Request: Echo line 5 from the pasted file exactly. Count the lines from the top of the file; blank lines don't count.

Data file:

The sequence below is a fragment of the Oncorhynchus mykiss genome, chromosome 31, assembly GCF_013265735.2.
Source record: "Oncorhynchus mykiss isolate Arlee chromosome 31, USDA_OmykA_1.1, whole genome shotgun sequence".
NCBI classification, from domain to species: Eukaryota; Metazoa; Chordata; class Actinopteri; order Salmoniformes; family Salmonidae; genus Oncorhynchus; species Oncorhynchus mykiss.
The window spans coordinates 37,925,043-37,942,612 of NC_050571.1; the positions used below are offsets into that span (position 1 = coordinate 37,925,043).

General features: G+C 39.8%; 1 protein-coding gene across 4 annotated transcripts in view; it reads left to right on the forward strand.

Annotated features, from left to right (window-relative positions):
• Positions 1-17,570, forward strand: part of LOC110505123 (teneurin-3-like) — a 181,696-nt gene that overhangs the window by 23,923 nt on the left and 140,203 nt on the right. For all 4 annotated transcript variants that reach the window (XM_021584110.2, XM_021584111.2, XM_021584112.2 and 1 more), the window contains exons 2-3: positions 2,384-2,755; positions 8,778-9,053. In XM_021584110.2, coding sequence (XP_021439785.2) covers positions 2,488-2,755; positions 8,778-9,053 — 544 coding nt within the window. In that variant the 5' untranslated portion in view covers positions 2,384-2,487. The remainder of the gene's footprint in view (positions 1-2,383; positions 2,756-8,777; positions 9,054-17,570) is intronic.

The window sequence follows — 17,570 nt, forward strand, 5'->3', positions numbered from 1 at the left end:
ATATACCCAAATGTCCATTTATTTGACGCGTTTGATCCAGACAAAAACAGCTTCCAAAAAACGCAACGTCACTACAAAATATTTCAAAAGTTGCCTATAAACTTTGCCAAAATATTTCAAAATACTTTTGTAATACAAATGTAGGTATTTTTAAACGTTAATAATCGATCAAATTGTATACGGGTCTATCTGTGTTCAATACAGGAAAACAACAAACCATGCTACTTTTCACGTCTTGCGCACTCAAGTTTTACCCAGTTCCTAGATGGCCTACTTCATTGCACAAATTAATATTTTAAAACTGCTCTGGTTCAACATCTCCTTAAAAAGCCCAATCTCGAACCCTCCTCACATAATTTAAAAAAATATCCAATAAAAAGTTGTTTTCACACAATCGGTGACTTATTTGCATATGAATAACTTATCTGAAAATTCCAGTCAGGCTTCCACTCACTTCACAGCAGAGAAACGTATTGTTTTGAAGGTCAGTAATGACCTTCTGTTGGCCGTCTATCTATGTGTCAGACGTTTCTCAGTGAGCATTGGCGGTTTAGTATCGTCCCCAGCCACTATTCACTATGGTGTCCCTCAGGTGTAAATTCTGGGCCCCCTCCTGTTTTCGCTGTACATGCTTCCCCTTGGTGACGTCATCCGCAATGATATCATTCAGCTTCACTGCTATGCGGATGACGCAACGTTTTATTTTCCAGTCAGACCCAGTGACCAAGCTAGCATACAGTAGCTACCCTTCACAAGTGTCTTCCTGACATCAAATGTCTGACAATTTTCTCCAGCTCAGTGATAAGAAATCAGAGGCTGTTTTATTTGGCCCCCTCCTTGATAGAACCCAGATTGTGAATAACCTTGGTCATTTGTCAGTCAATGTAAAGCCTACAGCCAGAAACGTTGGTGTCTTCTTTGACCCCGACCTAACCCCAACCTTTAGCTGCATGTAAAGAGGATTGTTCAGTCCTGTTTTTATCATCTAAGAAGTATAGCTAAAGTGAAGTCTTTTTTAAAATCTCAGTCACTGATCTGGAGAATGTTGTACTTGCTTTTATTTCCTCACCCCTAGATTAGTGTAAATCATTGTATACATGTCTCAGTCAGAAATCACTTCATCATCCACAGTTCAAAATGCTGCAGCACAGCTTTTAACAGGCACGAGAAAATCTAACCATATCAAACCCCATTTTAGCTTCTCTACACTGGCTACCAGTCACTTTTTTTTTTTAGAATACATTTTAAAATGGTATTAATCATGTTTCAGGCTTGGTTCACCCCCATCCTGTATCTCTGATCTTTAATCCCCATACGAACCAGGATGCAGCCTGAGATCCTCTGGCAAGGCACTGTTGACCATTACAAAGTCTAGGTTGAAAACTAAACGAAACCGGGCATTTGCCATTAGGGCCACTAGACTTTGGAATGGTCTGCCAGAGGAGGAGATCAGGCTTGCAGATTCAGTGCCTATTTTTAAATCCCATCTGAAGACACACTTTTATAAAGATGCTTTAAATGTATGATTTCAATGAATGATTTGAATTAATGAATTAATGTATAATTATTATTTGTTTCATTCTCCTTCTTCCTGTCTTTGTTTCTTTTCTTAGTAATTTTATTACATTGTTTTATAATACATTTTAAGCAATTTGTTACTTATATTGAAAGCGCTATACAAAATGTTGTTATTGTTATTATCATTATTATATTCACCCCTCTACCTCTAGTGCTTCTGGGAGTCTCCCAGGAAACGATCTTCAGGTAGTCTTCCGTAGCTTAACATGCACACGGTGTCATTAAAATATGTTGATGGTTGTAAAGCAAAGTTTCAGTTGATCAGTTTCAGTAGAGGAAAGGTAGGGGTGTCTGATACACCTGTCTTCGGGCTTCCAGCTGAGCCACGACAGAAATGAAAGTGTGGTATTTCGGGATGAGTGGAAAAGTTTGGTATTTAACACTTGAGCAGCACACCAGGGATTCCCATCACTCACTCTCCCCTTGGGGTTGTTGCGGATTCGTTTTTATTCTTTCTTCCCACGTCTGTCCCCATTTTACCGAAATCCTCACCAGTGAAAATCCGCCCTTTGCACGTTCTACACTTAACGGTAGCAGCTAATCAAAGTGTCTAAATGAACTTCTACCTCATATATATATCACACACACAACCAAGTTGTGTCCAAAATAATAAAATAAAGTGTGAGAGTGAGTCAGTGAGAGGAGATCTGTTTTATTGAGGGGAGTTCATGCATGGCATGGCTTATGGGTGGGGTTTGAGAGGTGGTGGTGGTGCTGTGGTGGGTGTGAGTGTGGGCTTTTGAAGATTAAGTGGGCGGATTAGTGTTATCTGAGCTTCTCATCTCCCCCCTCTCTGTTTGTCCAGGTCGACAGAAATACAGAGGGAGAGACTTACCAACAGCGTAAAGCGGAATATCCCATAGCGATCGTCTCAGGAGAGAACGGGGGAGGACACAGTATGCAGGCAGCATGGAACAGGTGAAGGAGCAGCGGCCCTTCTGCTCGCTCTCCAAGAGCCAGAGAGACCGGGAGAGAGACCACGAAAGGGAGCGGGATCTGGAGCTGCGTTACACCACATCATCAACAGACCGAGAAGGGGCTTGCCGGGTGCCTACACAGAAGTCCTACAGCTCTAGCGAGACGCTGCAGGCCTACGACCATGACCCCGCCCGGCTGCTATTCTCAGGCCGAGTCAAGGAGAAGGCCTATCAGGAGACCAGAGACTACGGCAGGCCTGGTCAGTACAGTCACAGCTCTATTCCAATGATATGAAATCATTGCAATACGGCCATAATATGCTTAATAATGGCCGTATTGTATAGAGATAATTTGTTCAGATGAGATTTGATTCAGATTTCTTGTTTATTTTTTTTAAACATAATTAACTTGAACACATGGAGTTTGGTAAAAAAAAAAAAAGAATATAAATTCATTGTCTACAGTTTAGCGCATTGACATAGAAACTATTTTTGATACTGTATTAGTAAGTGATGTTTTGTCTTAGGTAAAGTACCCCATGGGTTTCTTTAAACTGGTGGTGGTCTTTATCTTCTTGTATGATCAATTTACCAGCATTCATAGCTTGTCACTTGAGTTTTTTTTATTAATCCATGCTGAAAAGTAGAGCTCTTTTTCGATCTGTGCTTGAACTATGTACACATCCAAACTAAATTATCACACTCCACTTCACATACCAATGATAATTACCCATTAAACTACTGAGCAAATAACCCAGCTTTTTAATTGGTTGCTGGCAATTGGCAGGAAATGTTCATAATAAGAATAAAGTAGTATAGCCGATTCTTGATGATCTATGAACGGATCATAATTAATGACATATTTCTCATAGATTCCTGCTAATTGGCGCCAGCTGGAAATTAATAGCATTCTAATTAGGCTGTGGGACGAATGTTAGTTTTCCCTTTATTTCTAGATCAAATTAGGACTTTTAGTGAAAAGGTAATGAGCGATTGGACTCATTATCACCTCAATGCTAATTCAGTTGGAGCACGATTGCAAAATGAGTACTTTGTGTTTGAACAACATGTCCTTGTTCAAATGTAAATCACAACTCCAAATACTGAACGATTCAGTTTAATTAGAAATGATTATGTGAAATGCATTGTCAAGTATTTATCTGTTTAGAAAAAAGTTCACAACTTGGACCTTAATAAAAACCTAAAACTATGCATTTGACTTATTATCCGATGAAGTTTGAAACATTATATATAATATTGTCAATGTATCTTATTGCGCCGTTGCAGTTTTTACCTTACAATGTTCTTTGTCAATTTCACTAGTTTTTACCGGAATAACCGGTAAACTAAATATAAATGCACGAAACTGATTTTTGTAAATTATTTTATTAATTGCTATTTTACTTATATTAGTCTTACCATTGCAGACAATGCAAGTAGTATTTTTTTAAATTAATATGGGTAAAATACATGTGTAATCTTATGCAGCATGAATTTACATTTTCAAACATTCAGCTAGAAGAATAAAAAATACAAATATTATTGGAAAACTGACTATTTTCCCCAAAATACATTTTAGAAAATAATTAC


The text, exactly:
General features: G+C 39.8%; 1 protein-coding gene across 4 annotated transcripts in view; it reads left to right on the forward strand.